Mount Sinai researchers have identified a neural pathway through which the brain detects errors and guides subsequent behavioral improvement. This process, called cognitive control, is frequently dysregulated in a wide range of psychiatric disorders.
The team's research, published February 19 in Neuron, also suggests that neurostimulation of this brain pathway could provide an important mechanism for attention adjustments following behavioral errors.
When errors are committed, such as missing a stop sign or running a red light while driving, it's important for our survival to immediately adapt behavior by paying more attention to prevent further errors. This ability to adapt behavior after erroneous actions are one of the key components of human cognitive control.
"Deficits in error monitoring and attentional function are common to many psychiatric problems, including schizophrenia, ADHD, and autism spectrum disorder, but little is known about the specific neural pathways that are linking these processes," says senior author Hirofumi Morishita, MD, Ph.D., Associate Professor of Psychiatry, Neuroscience, and Ophthalmology, and a faculty member of The Friedman Brain Institute and the Mindich Child Health and Development Institute at the Icahn School of Medicine at Mount Sinai.
"Our study, conducted in mice and led by Kevin Norman, a graduate student in our laboratory, represents the first demonstration of a specific circuit mechanism linking error-monitoring and attentional adjustment, two fundamental components of cognitive control systems in humans."
The neural basis of cognitive control has been a hotly debated topic within neuroscience, with a host of neuroimaging studies showing that parts of the frontal cortex, which is pivotal to planning appropriate behavioral responses to external and internal stimuli, are essential for error monitoring.
The new Mount Sinai study took that finding an important step further. In a series of experiments with mice, allowing for deployment of a full suite of neuroscience techniques not possible in humans, the researchers discovered a specific neural pathway originating in the frontal cortex that is engaged during a key aspect of cognitive control.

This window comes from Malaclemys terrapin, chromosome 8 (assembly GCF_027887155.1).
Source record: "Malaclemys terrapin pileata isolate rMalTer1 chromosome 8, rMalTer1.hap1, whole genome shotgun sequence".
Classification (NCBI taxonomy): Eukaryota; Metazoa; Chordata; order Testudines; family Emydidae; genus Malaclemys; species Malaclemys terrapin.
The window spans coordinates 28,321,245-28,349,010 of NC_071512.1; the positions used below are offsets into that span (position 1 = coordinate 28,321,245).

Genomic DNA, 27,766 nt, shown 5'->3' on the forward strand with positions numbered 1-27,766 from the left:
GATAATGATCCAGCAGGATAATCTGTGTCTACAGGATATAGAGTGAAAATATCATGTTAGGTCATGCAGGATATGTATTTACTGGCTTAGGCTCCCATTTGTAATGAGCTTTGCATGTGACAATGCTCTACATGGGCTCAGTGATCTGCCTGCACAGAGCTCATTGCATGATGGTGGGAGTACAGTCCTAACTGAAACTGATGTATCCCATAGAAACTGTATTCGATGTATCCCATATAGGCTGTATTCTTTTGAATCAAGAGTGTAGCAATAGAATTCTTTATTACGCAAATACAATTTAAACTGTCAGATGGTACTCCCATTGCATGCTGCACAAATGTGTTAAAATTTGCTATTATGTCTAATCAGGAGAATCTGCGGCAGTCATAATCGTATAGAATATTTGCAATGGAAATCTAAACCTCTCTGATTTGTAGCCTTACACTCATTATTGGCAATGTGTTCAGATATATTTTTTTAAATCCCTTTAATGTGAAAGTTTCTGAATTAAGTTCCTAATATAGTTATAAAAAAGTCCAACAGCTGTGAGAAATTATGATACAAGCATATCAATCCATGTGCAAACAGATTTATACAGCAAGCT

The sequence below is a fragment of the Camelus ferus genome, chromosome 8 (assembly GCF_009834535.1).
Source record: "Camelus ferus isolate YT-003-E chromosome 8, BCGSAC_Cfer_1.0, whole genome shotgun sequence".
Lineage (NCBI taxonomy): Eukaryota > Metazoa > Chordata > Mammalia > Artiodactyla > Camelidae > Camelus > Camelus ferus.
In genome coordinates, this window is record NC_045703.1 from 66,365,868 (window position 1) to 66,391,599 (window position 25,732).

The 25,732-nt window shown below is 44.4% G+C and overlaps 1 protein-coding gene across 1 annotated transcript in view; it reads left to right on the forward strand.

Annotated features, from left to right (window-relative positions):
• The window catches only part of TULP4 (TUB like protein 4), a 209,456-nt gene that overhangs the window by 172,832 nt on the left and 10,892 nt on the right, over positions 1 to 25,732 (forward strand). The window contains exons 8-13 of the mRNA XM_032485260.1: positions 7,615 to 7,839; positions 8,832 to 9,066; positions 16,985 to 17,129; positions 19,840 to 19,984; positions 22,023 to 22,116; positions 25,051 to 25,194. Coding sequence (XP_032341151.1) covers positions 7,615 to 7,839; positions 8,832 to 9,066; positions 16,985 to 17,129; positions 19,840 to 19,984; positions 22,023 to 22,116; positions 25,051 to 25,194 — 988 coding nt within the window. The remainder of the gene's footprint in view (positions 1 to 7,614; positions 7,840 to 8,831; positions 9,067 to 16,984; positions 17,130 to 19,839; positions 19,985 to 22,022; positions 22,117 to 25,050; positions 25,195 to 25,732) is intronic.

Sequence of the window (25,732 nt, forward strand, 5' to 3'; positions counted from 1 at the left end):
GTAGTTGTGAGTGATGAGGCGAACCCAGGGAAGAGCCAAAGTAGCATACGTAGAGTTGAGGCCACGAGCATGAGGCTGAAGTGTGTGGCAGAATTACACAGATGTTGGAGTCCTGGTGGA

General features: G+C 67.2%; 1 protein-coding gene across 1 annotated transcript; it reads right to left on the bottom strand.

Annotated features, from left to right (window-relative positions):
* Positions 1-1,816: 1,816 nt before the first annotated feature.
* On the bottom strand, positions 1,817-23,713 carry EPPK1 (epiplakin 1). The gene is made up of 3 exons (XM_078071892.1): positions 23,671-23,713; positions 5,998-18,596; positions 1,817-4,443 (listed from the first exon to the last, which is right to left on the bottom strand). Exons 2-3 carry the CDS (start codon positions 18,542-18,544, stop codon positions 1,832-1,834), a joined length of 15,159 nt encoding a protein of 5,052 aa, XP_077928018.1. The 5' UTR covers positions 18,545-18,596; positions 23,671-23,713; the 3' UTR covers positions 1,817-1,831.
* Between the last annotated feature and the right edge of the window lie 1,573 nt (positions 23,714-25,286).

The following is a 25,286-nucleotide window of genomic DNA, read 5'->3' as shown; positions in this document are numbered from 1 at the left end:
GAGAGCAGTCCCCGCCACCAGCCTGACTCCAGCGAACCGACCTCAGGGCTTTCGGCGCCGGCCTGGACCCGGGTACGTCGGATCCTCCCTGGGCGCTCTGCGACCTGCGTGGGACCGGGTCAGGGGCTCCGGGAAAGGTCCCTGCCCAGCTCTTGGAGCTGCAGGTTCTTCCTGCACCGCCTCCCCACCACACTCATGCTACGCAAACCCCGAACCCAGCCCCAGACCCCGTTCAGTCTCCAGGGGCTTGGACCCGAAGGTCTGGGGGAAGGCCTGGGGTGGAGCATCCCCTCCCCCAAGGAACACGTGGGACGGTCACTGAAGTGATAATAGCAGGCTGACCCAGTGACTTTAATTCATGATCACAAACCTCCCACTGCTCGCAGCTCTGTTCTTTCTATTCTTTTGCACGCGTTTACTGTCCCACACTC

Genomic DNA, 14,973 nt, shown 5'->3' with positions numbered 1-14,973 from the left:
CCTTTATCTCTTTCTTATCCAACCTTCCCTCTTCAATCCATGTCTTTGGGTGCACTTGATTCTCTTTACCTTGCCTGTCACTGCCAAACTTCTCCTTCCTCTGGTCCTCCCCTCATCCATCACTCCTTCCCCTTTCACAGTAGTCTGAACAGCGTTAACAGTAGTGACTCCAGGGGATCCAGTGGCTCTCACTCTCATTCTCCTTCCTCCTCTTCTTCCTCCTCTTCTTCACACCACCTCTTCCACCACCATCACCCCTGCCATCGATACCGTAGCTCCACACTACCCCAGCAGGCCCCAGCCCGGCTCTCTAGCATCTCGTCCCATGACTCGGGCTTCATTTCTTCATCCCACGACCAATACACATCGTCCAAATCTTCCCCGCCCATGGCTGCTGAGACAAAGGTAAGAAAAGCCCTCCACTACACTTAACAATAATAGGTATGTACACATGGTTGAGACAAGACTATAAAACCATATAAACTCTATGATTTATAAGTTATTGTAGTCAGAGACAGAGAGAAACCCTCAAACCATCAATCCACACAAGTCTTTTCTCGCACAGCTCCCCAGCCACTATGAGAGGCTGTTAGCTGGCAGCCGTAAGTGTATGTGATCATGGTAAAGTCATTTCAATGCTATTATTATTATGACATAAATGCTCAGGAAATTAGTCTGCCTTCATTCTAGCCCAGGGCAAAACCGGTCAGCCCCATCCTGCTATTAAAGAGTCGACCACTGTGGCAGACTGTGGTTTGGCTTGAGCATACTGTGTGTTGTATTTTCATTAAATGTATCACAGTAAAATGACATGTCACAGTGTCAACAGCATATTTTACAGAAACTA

Specifically, they learned that task-related errors recruit frontal neurons that project signals onto the visual cortex, which processes visual information from the eye, and that this post-error activation is essential for improving subsequent behavioral performance.
"Frontal projections to visual areas are important for attention modulation of visual processing," explains Dr. Morishita. "Put another way, we showed that direct and specific frontal sensory projections are key pathways for linking past errors to cognitive control mechanisms that promote attention."
Beyond its enhanced mapping of the neural circuit and function, the Mount Sinai study could have major implications for clinical treatment.
The team employed a technique known as optogenetic stimulation, a biological process that employs a combination of genetic and light techniques to control the activities of individual neurons to selectively stimulate the frontal projections to the visual cortex.
By employing this technique, the researchers were able to improve attention in these mice once light pulses were administered to them after errors.
The specific cortical pathway identified in this study could potentially be modulated using techniques like transcranial magnetic stimulation and/or transcranial direct current stimulation to improve post-error attentional adjustments in many of the most common types of psychiatric disorders.
On a larger scale, our findings resolve the conflicts among recent studies reporting mixed contributions of frontal-sensory circuits to attentional behavior by suggesting that this circuit is only recruited under certain conditions, namely following task-related errors. For that reason, we believe our research will have a broad interest and impact the fields of neuroscience, psychology, psychiatry, and neurology while informing neuroscience-based computational models of cognition."
Hirofumi Morishita, MD, PhD, Study Senior Author and Associate Professor of Psychiatry, Neuroscience, and Ophthalmology, Faculty Member of The Friedman Brain Institute, Mindich Child Health and Development Institute, Icahn School of Medicine at Mount Sinai